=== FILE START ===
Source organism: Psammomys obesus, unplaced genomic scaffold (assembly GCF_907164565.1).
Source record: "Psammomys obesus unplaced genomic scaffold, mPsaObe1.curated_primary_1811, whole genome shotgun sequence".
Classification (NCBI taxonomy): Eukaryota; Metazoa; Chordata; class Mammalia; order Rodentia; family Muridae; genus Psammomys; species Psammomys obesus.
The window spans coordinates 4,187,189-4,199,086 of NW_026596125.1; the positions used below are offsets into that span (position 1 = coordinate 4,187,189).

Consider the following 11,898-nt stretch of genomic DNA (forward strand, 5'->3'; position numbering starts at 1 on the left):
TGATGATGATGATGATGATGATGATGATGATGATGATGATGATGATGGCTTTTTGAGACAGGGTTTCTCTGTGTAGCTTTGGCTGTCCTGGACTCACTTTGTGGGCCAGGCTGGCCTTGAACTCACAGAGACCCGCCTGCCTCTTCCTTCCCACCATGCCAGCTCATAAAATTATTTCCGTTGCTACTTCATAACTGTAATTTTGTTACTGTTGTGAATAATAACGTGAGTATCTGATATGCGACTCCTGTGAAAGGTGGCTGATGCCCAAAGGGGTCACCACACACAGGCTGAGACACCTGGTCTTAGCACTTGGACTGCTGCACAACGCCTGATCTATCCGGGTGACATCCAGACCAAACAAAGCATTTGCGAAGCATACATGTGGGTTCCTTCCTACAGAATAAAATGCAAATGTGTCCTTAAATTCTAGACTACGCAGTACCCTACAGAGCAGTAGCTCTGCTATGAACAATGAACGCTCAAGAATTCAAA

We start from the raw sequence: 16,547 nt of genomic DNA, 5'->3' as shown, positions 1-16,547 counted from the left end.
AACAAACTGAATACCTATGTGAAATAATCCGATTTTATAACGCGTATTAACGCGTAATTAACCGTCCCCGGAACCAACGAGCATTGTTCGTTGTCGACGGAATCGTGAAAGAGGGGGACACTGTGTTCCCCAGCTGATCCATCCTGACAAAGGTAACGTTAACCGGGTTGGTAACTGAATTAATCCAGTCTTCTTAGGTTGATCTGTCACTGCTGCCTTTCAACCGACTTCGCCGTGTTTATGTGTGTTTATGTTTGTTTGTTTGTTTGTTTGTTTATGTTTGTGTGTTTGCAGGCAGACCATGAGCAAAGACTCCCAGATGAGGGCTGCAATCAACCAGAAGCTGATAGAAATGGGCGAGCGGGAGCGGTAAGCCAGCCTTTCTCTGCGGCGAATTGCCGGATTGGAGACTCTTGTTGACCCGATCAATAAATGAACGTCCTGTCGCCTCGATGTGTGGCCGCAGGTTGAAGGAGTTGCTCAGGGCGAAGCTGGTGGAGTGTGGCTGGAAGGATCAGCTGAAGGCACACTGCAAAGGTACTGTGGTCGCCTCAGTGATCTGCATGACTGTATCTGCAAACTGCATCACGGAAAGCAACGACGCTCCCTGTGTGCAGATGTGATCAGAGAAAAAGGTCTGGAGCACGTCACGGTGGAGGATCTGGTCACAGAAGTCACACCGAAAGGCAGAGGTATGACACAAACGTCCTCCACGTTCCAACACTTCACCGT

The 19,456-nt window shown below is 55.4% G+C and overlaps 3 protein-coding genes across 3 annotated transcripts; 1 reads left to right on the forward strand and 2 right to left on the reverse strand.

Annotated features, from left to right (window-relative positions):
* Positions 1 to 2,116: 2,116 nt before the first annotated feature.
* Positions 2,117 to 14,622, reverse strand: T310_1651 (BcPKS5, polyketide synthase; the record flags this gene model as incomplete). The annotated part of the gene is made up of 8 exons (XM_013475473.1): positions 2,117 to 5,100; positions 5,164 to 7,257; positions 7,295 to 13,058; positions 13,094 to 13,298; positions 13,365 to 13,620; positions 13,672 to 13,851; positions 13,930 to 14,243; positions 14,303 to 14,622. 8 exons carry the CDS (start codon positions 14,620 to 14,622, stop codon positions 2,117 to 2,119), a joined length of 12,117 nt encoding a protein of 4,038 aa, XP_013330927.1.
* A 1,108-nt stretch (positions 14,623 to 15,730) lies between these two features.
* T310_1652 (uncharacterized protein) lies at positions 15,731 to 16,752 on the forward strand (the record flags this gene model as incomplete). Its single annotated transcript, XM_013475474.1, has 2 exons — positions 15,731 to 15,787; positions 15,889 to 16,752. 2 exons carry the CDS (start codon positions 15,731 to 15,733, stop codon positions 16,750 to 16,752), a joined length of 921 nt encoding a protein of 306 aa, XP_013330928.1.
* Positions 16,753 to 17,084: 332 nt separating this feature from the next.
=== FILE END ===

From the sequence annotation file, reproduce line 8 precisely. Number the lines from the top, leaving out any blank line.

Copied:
AACAAACTGAATACCTATGTGAAATAATCCGATTTTATAACGCGTATTAACGCGTAATTAACCGTCCCCGGAACCAACGAGCATTGTTCGTTGTCGACGGAATCGTGAAAGAGGGGGACACTGTGTTCCCCAGCTGATCCATCCTGACAAAGGTAACGTTAACCGGGTTGGTAACTGAATTAATCCAGTCTTCTTAGGTTGATCTGTCACTGCTGCCTTTCAACCGACTTCGCCGTGTTTATGTGTGTTTATGTTTGTTTGTTTGTTTGTTTGTTTATGTTTGTGTGTTTGCAGGCAGACCATGAGCAAAGACTCCCAGATGAGGGCTGCAATCAACCAGAAGCTGATAGAAATGGGCGAGCGGGAGCGGTAAGCCAGCCTTTCTCTGCGGCGAATTGCCGGATTGGAGACTCTTGTTGACCCGATCAATAAATGAACGTCCTGTCGCCTCGATGTGTGGCCGCAGGTTGAAGGAGTTGCTCAGGGCGAAGCTGGTGGAGTGTGGCTGGAAGGATCAGCTGAAGGCACACTGCAAAGGTACTGTGGTCGCCTCAGTGATCTGCATGACTGTATCTGCAAACTGCATCACGGAAAGCAACGACGCTCCCTGTGTGCAGATGTGATCAGAGAAAAAGGTCTGGAGCACGTCACGGTGGAGGATCTGGTCACAGAAGTCACACCGAAAGGCAGAGGTATGACACAAACGTCCTCCACGTTCCAACACTTCACCGT